Last Friday morning, while we Americans were waking up with dreams of camping trips to newly un-furloughed national parks dancing in our heads, our neighbors to the south were rising from their sleep into a brave new world of wide-ranging government protectionism in the form of a comprehensive plan to tax high-calorie junk food and sugary drinks.
Michael Bloomberg, eat your heart out.
The plan -- approved in Mexico's lower house of Congress after a marathon 18-hour session, and likely to be passed into law shortly -- calls for a 5% tax on high-calorie junk food, raising the price of soft drinks about one peso (a dime in U.S. currency) per liter. The tax essentially moves "junk food" into the "sin tax" category generally reserved for adult-oriented items like cigarettes and alcohol. Reactions about this news are, as you'd imagine, quite mixed.
Against the move, predictably, is the group that stands to lose the most income from the proposed taxes:
The industry's reaction has been apoplectic. In full-page ads in national newspapers it has argued that the tax is regressive and "satanises" soft drinks, which it claims do not cause obesity. With a hint of xenophobia, the lobbyists call it the "Bloomberg tax."
Let's go ahead and highlight that one more time. "Satanizes." As in, these new taxes make people believe soft drinks are in the same category as Satan. Great job there, wizards of propaganda. Not over-the-top in the least. But certain folks are peppering their complaints about the new taxes with tiny bits of seemingly reasonable issues to consider:
"I'd like to know who's going to determine what's junk food and what isn't junk food," [the president of the National Confederation of Chambers of Commerce] said.
With cigarettes or alcohol, the classification's simple. With food, an item that our body needs to survive, who will be placed on the committee that decides which foods are "good" and which "evil"? For the particular legislation just passed in Mexico, the working definition is that foods that "provide 275 calories or more per 100 grams" are considered high-calorie. Those are the ones that will get hit with the 5% tax. (The one exception being chewing gum, which will get hit even harder by the proposals with a whopping 16% tax.) But who is to say that this definition will be the one used once the law takes shape? Or that it will remain the same definition from here on out? The shifting scale of just what constitutes junk, and the fight of food lobbyists to keep from being defined as such, will be a particularly nasty battle to pay attention to.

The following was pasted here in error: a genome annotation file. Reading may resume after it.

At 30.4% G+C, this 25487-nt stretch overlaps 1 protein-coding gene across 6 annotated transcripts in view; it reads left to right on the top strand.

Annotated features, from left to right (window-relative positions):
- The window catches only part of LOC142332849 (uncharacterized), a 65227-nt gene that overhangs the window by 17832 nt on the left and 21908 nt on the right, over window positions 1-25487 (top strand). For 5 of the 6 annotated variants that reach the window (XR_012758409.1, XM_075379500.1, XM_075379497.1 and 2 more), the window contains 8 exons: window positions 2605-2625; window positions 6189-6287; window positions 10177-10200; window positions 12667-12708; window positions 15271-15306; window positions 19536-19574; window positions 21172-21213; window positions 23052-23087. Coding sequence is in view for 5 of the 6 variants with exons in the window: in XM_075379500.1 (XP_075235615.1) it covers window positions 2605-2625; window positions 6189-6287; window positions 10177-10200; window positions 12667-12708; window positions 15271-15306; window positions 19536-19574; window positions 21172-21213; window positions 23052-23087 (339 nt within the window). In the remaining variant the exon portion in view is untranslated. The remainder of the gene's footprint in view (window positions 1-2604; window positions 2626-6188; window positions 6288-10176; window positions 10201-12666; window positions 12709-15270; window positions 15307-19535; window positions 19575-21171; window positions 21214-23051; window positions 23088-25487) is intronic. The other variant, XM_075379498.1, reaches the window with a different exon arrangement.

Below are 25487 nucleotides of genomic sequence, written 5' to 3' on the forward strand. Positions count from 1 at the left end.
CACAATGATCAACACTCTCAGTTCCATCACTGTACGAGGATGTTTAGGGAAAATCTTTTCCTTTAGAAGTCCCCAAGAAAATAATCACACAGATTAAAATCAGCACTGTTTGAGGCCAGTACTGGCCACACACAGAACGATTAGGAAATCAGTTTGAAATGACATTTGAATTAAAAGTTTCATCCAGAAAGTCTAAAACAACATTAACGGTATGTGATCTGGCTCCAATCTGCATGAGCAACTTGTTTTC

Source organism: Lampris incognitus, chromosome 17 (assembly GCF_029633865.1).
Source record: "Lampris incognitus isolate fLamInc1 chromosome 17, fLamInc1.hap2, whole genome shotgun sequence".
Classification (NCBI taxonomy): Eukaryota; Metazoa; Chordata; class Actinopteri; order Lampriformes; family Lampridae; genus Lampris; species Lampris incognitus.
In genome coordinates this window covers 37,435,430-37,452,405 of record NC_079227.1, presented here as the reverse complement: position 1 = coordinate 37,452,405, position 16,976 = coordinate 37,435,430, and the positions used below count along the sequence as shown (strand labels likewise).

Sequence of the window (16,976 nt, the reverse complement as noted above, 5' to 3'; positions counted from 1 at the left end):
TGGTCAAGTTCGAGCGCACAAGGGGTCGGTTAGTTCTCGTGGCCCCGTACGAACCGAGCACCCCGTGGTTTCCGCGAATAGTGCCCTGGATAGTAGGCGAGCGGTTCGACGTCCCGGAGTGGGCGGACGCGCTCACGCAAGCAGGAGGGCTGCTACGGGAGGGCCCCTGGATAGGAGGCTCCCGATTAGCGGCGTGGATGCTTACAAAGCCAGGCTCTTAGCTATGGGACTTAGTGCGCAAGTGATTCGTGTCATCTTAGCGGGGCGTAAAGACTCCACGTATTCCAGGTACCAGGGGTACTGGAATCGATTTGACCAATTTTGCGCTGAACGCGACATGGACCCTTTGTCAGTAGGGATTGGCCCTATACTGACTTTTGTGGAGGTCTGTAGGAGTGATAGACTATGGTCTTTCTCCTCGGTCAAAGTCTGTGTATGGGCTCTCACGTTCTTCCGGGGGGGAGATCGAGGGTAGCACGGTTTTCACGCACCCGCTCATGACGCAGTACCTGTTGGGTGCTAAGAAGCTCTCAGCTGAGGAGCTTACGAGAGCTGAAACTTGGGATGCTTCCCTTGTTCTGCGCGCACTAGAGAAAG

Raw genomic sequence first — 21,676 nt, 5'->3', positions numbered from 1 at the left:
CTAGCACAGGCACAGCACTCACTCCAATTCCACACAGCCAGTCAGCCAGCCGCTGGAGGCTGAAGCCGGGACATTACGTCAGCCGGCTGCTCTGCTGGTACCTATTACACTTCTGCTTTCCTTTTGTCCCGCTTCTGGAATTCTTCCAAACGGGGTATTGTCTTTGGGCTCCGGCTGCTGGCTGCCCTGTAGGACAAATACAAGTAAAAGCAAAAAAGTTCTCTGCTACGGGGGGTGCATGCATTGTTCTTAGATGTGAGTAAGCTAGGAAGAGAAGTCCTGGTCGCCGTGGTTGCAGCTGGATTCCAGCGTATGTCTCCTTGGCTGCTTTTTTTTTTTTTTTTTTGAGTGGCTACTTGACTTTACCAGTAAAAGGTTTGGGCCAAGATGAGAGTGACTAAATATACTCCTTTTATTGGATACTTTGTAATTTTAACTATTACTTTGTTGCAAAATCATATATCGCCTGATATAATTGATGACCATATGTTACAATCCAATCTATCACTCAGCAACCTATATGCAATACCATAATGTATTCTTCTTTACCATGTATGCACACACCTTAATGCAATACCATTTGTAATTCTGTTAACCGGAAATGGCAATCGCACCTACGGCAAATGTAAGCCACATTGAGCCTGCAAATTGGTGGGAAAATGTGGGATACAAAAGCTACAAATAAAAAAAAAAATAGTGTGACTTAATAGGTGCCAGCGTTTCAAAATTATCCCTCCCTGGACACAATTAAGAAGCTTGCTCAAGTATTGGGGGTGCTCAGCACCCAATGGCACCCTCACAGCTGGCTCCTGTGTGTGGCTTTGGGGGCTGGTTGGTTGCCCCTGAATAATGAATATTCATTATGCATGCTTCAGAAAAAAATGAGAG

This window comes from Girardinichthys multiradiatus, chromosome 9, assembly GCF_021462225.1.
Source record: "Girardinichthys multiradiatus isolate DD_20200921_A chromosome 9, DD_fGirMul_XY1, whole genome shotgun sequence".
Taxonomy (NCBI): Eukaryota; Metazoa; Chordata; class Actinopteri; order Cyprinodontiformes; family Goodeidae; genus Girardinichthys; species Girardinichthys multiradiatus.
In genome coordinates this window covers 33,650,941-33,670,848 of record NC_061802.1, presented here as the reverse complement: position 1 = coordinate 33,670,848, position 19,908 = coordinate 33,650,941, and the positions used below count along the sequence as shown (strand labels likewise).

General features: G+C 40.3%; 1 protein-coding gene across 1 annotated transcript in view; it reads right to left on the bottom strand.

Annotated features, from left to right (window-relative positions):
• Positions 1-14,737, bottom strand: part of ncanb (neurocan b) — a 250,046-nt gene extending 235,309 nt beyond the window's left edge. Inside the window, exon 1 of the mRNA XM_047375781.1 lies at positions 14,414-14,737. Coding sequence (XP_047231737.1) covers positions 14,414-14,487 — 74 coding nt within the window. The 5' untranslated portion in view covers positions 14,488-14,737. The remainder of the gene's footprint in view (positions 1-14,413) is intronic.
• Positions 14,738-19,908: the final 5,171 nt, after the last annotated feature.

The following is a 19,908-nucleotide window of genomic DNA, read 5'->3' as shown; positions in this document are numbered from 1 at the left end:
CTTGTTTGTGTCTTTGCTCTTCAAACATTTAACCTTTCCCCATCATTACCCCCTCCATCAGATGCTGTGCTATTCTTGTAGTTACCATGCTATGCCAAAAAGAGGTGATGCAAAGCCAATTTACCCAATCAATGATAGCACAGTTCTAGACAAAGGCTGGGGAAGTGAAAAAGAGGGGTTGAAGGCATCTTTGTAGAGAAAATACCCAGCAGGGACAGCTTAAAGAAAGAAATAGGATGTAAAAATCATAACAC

Another argument being lobbed is whether or not this tax is really going to help all that much anyway:
Emilio Herrera, director of Anprac, the trade association representing the $15 billion soft drink industry here, said a tax would not do any public good because people would simply switch to homemade sweet drinks.
Fair point. But also, the description of his job is practically in theater marquee lights. Seems like an argument one should be extremely skeptical when considering. Especially when, in the next paragraph of the afore-linked New York Times piece, there's a direct counter to it:
Arantxa Colchero Aragones, a researcher in the Health Economy department of Mexico's National Institute of Public Health, estimated that a 10 percent tax would reduce sugary drink consumption by 10 to 13 percent, with enough people switching to water and milk to bring down overall rates of obesity.
That hints at the main reasons coming from those who are for the soda tax: obesity. The World Health Organization, obvious proponents of the new tax, breaks down the frightening reality with some more stats:
More than 32 percent of its population is obese and nearly 70 percent are obese or overweight... diabetes and heart disease are the top two causes of deaths among adults.
And also, here's this scary roll-call of health issues:
Seven of 10 adults in Mexico are either overweight or obese, while an estimated 15% of people over the age of 20 have adult-onset Type 2 diabetes.
Really, there it is in a nutshell. The debate comes down to (1) those who see highly-worrying data about the current state of health in Mexico and feel the need to do something about it; and (2) lobbyists paid by the soda companies telling everyone to calm down, nothing to see here, just move along, it's going to be fine. And while we're pondering which side the government is ultimately going to take, this number lurks in the background:
Approval of the tax package, including the junk food tax, would generate nearly $20 billion in revenue for Mexico's national treasury.
A trimmed-up nation and money in the government's bank account. Sounds like a classic slam dunk case for the junk food tax. But a more local reason to keep an eye on this debate is that it's not crazy to think it could happen here next. This could very well be seen as a dress rehearsal for future legislation by American lawmakers.
If the people revolt and it fails miserably, you better believe the U.S. isn't going to pull any moves like this. But, if it works ...
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